Poker Face review: The crime show of the year
Natasha Lyonne comes off like the last pack of cigarettes in a world of vape pens. She leads Peacock's snazzy new series Poker Face as Charlie Cale, a casino waitress who drinks on the job and before the job. It's charming because it's Lyonne: ashy voice, molten hair, general affect of a kid who wants to be a crazy old coot. Charlie's going nowhere so slow her car won't start. Then the weekly mystery (debuting Thursday) sends her everywhere fast. She becomes an amateur detective solving perfect murders across a nation of guest stars. Poker Face rehumanizes and re-weirds TV crime, carving a third way between network franchises and prestige gloom.
The premiere begins in Frost Casino, when Natalie (Dascha Polanco) sees something illegal in a VIP's room. The maid tells her boss, who wears a horseshoe pinky ring, whose private elevator has a private bar, who is villain-ishly named "Sterling Frost Jr.", and who is played with doe-eyed sleaze by Adrien Brody. Things go wrong for Natalie in a fatal cover-up perpetrated by Sterling's enforcer, Cliff (Benjamin Bratt). Act 2 circles back in time to introduce Charlie as Natalie's friend, Sterling's employee, and a "human lie detector." She knows when you bluff about cards — or corpses.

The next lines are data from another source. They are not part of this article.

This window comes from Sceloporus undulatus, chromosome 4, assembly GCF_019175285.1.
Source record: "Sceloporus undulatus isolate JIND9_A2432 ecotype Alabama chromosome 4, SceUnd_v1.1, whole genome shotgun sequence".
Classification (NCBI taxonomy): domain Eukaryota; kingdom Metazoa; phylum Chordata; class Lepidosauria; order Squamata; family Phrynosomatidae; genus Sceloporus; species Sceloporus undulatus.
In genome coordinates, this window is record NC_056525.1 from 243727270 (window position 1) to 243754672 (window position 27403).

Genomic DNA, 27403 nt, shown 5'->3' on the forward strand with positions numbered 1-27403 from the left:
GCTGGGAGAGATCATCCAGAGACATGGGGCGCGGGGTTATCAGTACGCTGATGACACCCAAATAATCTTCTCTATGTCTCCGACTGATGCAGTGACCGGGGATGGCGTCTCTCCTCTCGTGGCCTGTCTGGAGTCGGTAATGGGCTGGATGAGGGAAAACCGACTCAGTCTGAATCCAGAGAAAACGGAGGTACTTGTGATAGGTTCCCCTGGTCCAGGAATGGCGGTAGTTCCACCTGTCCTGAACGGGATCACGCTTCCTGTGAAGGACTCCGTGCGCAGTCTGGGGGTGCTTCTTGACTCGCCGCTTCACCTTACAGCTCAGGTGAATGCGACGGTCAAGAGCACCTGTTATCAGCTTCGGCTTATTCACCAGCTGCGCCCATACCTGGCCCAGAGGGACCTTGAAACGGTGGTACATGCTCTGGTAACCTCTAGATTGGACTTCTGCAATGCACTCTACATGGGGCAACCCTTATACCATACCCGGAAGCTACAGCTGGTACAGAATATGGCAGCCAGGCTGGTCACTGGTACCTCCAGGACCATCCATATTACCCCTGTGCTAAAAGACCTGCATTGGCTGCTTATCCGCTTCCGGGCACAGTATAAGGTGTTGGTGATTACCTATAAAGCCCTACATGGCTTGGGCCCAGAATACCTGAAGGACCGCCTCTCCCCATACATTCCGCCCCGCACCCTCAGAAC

Evans Vestal Ward/Peacock Natasha Lyonne as Charlie Cale in 'Poker Face'
Charlie wants to find out who offed Natalie. Her investigation goes so well that, by episode 2, she's on the run, off the grid, and bleeding. Powerful bads hunt her. The right move is to stay lost forever. Then someone else gets dead outside a New Mexico truck stop where Charlie just had the best Subway sandwich of her life. The trend continues wherever she parks, at a barbecue joint and a retirement home, in a heavy metal dive bar, at dinner theater. Each story cycles a helix: A killing, the hours or days before, the search for truth after. That's a familiar jagged chronology from creator Rian Johnson, who loops his Knives Out movies around flashbacks (and also made, like, Looper).
Johnson is suddenly Mystery's historian-populist, refurbishing drawing rooms for the Elon age and giving Jessica Fletcher her final IMDB credit. He writes and directs Poker Face's pilot, which glories in a few influences. Revealing whodunit before the sleuth even sleuths comes from Columbo, the legendary cop drama that also inspires the ostentatious yellow credits and Charlie's scruffy slyness. Peter Falk was a Los Angeles cop, so Lyonne's nomadic freelancing suggests other myths. "I think in another life you were, like, a knight," Natalie tells her, "Lady Galahad!" They're watching Samuel L. Jackson in Pulp Fiction deciding to walk the earth "like Caine in Kung Fu." Charlie embodies that wandering heroism — and did I mention Cliff calls Charlie "a regular little Michael Weston"? Any procedural elitist will praise Columbo: Guilty. What I didn't expect from the homage factory was sincere reverence for Burn Notice.